18 June 2008

The Freedom of Flight

One of the beautiful things about flying is the freedom gained in the air. It won't take you long to search out a week's worth of aviation quotes to read, and nearly all of them will mention in some way the freedom of the skies. The obvious ways are no roads, less traffic, and, for the most part, point-to-point travel to your destination. The quotes you will find, however, will not mention these pedestrian concerns.

The obvious physical freedoms speak to something deeper, more elusive. This is the stuff of quotes. This deeper freedom cannot be found in the window seat on an airliner. This freedom can sit in only a few select seats at the front of the aircraft. One can fly somewhere, but true freedom means piloting your aircraft. Have you ever ridden somewhere in a car, and then later not been able to figure out how to get home? You don't know because you didn't drive.

Likewise, you have not really flown until you have felt the rudder pedals under your feet, until the control yoke has laid lightly in your hand. Until you have felt the slipstream fight against your control inputs, you haven't been flying.

This freedom of flight is found only when pilot and airplane come together. A pilot must become the airplane, using his intellect and judgement and physical skills to bring about the desired results. An airplane must become the pilot: the physical embodiment of the pilot's will. Many words have been put to paper in attempts to explain this curious phenomenon, but most fall short, as do mine. There is nothing to do but experience it for yourself.

One of the most vivid glimpses I have witnessed in my own experience is when I was in flight school. My first instructor was pretty mean, and usually taught through negative reinforcement. He would mock me and laugh at me until I got it right. One day, we were in Grand Haven, and we were getting ready to fly back to Jenison. We were running a bit late due to some maintenance on the aircraft, and he was getting impatient. I reached for the checklist, and began running through it in preparation for departure. He said that I was taking too long, and proceeded to go through the checklist, without the aid of the actual list. He knew the airplane that well, that he was able to complete all the necessary checks in as much time as it has taken you to read this blog post.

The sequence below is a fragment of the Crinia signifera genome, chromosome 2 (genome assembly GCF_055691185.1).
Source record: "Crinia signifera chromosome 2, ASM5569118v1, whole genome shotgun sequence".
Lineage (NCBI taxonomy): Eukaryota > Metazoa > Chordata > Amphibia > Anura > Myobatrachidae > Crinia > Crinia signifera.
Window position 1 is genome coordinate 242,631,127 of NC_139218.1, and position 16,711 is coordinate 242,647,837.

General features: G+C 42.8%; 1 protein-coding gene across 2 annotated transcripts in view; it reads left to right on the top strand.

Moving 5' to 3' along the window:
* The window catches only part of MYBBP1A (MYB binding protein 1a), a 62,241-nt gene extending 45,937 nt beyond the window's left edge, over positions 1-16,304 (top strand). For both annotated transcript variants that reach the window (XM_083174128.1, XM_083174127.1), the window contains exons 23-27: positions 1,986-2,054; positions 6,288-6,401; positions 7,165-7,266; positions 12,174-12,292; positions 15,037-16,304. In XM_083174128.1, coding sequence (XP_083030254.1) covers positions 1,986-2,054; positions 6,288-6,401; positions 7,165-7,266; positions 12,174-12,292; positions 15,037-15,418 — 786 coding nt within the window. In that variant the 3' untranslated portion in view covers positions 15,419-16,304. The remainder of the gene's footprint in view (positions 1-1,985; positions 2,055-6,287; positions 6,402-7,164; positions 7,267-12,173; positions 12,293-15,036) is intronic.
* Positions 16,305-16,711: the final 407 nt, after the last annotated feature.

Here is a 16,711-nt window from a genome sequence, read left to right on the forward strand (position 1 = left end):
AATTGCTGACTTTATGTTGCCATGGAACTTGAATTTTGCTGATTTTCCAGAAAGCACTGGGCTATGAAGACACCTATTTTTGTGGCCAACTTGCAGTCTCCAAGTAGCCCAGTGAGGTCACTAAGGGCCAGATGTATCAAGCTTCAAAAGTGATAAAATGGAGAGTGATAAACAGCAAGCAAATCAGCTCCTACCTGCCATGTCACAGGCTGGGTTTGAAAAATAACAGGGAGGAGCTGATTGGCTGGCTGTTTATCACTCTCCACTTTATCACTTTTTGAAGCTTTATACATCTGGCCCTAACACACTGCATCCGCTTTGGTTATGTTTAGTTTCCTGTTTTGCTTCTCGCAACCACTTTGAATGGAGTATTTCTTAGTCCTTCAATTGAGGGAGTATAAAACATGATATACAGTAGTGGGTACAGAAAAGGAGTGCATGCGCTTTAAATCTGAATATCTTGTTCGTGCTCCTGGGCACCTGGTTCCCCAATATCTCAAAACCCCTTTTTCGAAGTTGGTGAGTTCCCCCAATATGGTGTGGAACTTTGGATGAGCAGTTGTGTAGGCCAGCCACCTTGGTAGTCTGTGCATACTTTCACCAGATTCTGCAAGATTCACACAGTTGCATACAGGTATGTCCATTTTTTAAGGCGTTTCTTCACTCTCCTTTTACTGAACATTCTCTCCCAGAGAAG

He was the airplane. In a way that I could only hope to dream about, he was the airplane. He knew exactly where every switch, every button, every dial was. He could look at a glance, and tell exactly where the needles were on the instruments. He could also, in that glance, tell if they were in the correct place for takeoff. Oil pressure, exhaust temperature, altimeter, engine RPMs, heading indicator, magnetic compass, radios on the right frequency, fuel feeding from both tanks, lights, transponder on and broadcasting the correct code. All in a single glance. When airborne, he could bring the plane into any maneuver as smooth as changing lanes in a car. He willed it, and the airplane did it. Effortless.

This freedom is a direct result of the discipline that is required to fly. Of course, to get licensed, one needs to complete the required training and practice. But after the license, a pilot must constantly discipline himself against laziness, complacency, fatigue, and a whole army of other human and other factors that conspire to bring the flight to ruin. There are many old adages in aviation, but one sticks out as my personal favorite: "Never let the airplane take you somewhere your mind hasn't been already."

In order to experience freedom in the air, the pilot must always be thinking ahead, yet always focused on the moment. There is no room for the argument you had with your boss, or the disagreement with your wife, or bills, or fixing the car, or doctor bills, or any of that. When you are flying, you are flying. Nothing else.

The only way to experience the freedom of flight is to give yourself over completely to the airplane and the experience of the moment. To lose yourself, and become the airplane. To lose the airplane, and truly live.


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